What is the history behind the Hail Mary pass in football? Is the reference to the Hail Mary, for a football play, sacrilegious or an opportunity for evangelization?
The Hail Mary is the beautiful prayer in honor of the Blessed Virgin Mary. If you ever tried to count how many Hail Marys you have said during your lifetime, the number would probably be quite large.
As Catholics it is one of the first prayers we learn so it would be a very common prayer for a Catholic to pray.
It turned out to be a very common prayer for one quarterback in 1975. On Dec. 28, 1975, the Dallas Cowboys were playing the Minnesota Vikings in an NFL playoff game. At the end of the game, with 32 seconds remaining, Roger Staubach, the quarterback for the Dallas Cowboys threw a long, 50 yard desperation pass toward the end zone and it was completed to Drew Pearson for a game winning touchdown. The final score was Dallas Cowboys 17, Minnesota Vikings 14. After the game reporters asked Roger Staubach about the play and he said, “I closed my eyes and said a Hail Mary.”
Roger Staubach was a devout Catholic. He grew up Catholic and practiced his Catholic faith, so for him it would be natural to turn to God and say a prayer at a time of need. I’m sure he did not literally say an entire Hail Mary during the flight of the ball, but in his mind the desperation of the moment and the need for prayer were closely connected. So the history of the Hail Mary football play is very much grounded in faith.
As a fan of the Green Bay Packers and as fan of a “Rodger” of a different name, I think the Hail Mary is great!
Over the last two years, we have watched Aaron Rodgers throw and complete the Hail Mary pass numerous times. It is one of the most exciting plays in football. So is it sacrilegious for the play to be called the Hail Mary? – not at all.
If you understand the history of the play and recognize the importance of prayer, it indeed can become a moment of evangelization.
So the next time Aaron Rodgers throws the Hail Mary pass (which of course he will complete) and you are watching the game with your family and friends, tell them the story of the other Roger, and in your mind offer another of the umpteenth Hail Marys you have said in your life.
I’ve heard there are a few priests, in the Archdiocese of Milwaukee, who are married and one who even has children. How is it possible to be a married priest and have a family?
If you have grown up Catholic and have been involved in your parish, you most likely got to know your priest, you probably spent some time talking with him, getting to know him, you may have even had him over to your house for dinner. We only know our priests as single men, but starting in 1980 that began to change.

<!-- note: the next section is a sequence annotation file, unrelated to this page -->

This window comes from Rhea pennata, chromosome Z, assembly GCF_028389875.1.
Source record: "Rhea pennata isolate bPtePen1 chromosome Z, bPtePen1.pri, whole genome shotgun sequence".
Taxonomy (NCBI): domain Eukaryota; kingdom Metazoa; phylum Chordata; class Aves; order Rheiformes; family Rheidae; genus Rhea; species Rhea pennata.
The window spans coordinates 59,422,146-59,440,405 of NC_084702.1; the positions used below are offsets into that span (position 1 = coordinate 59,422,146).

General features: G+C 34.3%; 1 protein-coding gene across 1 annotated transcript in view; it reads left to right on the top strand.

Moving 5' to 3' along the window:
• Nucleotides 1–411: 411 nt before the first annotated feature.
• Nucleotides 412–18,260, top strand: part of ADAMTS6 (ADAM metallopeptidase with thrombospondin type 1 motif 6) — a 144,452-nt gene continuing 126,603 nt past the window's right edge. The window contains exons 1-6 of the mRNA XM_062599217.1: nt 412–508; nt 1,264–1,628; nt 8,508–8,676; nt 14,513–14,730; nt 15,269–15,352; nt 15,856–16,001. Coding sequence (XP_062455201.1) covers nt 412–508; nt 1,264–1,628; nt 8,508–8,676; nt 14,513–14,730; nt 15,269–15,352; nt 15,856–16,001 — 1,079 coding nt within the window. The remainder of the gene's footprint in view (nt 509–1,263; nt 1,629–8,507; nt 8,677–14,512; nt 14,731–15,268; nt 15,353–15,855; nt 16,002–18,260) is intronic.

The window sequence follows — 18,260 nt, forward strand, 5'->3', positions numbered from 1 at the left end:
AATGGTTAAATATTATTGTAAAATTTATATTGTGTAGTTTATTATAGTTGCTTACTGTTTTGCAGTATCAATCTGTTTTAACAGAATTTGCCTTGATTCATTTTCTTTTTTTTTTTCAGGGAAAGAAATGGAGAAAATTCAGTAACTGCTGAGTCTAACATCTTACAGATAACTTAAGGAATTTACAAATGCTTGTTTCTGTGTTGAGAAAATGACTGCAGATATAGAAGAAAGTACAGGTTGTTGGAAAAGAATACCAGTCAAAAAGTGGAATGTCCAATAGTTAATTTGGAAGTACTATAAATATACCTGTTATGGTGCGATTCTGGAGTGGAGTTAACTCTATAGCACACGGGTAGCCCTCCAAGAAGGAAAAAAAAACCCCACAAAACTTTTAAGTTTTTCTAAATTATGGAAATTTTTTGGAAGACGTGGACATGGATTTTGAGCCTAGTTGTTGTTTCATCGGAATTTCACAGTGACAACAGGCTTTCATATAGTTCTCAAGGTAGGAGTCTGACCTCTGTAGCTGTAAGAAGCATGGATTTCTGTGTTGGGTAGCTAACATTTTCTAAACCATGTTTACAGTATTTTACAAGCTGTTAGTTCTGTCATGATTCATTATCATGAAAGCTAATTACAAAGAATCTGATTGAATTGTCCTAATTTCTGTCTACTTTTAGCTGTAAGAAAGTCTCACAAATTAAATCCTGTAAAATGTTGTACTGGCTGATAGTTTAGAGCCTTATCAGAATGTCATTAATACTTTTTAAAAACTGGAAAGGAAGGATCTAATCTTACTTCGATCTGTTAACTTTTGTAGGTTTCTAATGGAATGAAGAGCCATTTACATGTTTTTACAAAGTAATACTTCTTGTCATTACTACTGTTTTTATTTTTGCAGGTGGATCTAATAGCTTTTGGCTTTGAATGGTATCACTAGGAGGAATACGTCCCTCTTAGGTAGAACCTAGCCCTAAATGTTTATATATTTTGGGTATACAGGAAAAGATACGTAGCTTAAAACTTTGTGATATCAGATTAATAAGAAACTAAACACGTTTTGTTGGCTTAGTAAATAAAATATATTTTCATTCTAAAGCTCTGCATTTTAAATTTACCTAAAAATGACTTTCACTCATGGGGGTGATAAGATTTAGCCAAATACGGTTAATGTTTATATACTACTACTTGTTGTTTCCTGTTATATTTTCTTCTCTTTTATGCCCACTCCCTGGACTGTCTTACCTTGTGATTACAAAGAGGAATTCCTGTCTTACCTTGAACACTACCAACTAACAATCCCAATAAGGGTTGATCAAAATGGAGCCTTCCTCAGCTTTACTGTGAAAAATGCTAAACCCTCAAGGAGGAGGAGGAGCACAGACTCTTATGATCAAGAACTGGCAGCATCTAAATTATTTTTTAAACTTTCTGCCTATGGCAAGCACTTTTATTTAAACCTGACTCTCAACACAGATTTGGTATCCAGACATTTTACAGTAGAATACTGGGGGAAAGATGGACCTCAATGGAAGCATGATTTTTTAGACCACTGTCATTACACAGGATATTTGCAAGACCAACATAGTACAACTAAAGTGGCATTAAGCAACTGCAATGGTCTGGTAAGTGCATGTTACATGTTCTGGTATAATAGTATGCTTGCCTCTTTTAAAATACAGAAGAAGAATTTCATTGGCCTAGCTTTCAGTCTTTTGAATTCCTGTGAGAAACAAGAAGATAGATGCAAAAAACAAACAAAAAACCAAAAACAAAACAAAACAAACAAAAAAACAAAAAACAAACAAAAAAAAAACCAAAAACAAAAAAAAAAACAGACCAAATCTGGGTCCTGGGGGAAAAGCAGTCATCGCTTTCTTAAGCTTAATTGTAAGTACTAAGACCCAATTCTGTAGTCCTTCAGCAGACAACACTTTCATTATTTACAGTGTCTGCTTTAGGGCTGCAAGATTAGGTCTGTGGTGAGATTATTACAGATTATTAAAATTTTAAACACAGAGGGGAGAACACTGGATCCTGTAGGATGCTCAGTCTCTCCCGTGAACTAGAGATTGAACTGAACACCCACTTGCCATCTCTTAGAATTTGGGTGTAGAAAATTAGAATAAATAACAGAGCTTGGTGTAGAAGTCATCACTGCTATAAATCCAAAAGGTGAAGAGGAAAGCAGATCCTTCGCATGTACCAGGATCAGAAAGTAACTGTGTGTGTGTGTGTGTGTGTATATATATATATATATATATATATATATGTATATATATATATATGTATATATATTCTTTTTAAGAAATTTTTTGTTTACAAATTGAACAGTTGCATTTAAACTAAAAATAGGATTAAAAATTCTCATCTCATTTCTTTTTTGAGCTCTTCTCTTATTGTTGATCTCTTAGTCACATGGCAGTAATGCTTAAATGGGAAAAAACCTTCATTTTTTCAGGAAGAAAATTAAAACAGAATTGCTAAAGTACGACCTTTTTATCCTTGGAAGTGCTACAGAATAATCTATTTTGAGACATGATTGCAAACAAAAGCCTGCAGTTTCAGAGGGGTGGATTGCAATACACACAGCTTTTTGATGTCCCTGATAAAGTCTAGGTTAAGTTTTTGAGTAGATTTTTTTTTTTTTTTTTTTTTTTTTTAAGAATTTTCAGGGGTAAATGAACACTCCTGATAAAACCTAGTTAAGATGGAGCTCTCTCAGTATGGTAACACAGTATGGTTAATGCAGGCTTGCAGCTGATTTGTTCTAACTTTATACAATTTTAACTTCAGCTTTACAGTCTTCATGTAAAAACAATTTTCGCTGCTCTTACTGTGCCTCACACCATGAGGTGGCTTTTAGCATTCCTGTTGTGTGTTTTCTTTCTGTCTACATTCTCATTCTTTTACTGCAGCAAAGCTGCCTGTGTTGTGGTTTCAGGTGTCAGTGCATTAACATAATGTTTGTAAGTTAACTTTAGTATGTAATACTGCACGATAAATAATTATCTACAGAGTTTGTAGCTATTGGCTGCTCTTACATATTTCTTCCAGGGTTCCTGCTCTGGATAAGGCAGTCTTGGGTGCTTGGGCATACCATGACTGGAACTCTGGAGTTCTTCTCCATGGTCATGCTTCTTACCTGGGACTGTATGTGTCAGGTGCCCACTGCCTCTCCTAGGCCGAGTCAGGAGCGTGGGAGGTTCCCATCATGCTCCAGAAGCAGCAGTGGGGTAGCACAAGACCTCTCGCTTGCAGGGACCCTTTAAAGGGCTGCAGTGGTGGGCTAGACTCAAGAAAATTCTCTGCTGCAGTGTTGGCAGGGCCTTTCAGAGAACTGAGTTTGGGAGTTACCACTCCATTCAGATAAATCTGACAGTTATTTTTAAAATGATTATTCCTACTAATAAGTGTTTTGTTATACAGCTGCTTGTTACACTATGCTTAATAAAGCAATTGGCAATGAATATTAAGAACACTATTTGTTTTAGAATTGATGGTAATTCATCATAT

Pope John Paul II issued a special pastoral provision, which allowed priests and lay persons who were formerly members of the Episcopal Church to be received into full communion within the Roman Catholic Church. This decision also allowed for the priestly ordination in the Roman Catholic Church of men who had been clergymen in the Episcopal Church.
The process would require each individual clergyman to send a request to the Vatican to be considered for ordination on a case-by-case basis. After being approved by the Vatican, the steps are put in place for ordination. As a result, more than 200 former Episcopal priests have been ordained as Catholic priests in the United States.
The most amazing part of the story is that the Episcopalian Church allows married men to be ordained as priests, so these men and their families were being received into full communion in the Catholic Church and these married men were being allowed to become Catholic priests.
We are blessed in the Archdiocese of Milwaukee to have two priests who have gone through the process and were ordained as diocesan priests. So yes, we have married priests in our archdiocese who have a family.
Fr. Russ Arnett and Fr. David Zampino were both ordained as Catholic priests in Milwaukee and both are currently assigned to do parish work. I’m sure for their parishes it takes a little getting used to.
As Catholics we are not used to the priest talking about his wife and kids in his homily. I would guess there are also added burdens for the priests as well, for he now has to meet the needs of his immediate family as well as meet the needs of the family of his parishioners. All of our priests are doing the wonderful work of Christ.
(Fr. Herda, ordained in 1990, is pastor of St. Monica, Whitefish Bay, and St. Eugene, Fox Point. If you have a question you’ve always wanted to ask a priest, email it to firstname.lastname@example.org and place “Ask Fr. Jerry” in the subject line.)